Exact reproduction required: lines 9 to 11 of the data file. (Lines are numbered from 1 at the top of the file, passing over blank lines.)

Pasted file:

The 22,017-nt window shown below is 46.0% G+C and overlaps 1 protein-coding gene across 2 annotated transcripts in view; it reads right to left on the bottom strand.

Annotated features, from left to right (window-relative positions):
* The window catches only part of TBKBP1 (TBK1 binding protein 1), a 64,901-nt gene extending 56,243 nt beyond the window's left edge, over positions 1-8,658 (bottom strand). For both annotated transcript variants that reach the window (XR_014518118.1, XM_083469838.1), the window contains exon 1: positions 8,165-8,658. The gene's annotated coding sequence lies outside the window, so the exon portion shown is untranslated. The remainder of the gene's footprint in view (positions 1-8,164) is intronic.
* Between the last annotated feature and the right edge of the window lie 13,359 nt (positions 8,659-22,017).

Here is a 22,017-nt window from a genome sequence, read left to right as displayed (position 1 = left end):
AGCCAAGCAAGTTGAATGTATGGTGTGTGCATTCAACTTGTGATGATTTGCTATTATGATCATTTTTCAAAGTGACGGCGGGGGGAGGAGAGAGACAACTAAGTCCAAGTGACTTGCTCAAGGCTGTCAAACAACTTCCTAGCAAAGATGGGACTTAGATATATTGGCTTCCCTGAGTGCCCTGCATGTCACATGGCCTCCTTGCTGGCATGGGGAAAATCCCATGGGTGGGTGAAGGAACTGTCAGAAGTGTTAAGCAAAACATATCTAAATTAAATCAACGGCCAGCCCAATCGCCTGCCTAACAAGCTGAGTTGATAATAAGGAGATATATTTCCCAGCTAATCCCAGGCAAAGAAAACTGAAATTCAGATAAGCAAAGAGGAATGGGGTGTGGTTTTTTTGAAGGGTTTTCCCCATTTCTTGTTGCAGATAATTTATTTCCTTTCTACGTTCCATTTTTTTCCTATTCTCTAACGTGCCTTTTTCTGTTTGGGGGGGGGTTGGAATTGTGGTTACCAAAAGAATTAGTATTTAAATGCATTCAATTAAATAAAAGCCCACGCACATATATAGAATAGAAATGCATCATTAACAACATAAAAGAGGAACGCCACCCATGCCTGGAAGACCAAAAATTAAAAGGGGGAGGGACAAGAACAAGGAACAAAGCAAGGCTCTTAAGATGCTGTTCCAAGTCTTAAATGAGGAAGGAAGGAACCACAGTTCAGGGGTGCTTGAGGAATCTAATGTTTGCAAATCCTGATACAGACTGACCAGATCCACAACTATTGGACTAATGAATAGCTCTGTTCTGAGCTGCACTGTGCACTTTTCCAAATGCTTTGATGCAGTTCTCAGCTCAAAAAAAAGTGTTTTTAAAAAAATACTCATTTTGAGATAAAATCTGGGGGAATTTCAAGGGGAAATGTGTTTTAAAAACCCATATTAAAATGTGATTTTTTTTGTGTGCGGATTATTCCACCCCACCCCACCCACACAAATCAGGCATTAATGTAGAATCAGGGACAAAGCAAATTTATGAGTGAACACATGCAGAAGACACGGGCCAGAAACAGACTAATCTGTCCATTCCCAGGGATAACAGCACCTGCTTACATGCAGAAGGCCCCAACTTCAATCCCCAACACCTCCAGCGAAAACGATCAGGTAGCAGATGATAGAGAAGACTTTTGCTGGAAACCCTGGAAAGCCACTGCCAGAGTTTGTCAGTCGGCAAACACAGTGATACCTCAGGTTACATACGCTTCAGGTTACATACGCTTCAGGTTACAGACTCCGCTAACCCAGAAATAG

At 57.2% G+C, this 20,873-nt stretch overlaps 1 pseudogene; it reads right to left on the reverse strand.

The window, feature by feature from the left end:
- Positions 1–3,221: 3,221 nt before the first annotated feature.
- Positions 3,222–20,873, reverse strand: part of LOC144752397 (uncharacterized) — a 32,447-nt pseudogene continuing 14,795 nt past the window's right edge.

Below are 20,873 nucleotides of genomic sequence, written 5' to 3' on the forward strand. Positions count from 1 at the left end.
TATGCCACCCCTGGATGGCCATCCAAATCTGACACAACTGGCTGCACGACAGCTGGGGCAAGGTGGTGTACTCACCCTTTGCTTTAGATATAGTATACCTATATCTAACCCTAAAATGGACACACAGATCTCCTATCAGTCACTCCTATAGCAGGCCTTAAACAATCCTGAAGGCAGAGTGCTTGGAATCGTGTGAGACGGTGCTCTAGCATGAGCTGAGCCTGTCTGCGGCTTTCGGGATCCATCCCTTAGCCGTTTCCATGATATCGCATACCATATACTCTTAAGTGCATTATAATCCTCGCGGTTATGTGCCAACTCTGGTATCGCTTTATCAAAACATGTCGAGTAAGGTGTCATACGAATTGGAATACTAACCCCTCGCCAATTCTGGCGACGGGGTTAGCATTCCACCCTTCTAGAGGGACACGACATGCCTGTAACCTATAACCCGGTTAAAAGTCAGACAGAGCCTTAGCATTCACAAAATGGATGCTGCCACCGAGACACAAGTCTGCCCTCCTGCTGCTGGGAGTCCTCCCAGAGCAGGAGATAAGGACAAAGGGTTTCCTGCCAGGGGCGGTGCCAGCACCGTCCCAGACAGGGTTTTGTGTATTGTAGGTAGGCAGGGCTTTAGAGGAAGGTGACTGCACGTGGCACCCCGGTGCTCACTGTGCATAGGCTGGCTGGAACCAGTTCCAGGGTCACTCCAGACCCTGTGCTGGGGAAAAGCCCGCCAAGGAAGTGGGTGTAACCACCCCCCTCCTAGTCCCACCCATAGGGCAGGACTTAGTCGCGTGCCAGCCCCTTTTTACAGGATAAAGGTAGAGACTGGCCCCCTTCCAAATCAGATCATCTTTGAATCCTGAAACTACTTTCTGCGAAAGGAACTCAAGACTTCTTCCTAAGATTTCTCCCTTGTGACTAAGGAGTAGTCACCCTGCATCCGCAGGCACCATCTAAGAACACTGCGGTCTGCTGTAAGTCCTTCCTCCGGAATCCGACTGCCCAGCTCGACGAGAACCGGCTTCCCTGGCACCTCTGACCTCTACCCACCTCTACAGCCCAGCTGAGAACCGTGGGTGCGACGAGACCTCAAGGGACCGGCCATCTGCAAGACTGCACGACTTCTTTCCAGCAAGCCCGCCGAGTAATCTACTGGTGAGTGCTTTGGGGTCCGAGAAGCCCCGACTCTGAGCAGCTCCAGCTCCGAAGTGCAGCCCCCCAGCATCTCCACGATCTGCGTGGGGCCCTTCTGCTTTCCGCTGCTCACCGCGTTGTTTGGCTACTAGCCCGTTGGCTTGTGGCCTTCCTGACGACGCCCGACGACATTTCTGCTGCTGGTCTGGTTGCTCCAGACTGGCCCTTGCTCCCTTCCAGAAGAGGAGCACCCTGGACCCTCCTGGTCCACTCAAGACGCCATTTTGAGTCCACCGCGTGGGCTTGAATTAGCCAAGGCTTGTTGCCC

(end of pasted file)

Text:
- Positions 1–3,221: 3,221 nt before the first annotated feature.
- Positions 3,222–20,873, reverse strand: part of LOC144752397 (uncharacterized) — a 32,447-nt pseudogene continuing 14,795 nt past the window's right edge.

Below are 20,873 nucleotides of genomic sequence, written 5' to 3' on the forward strand. Positions count from 1 at the left end.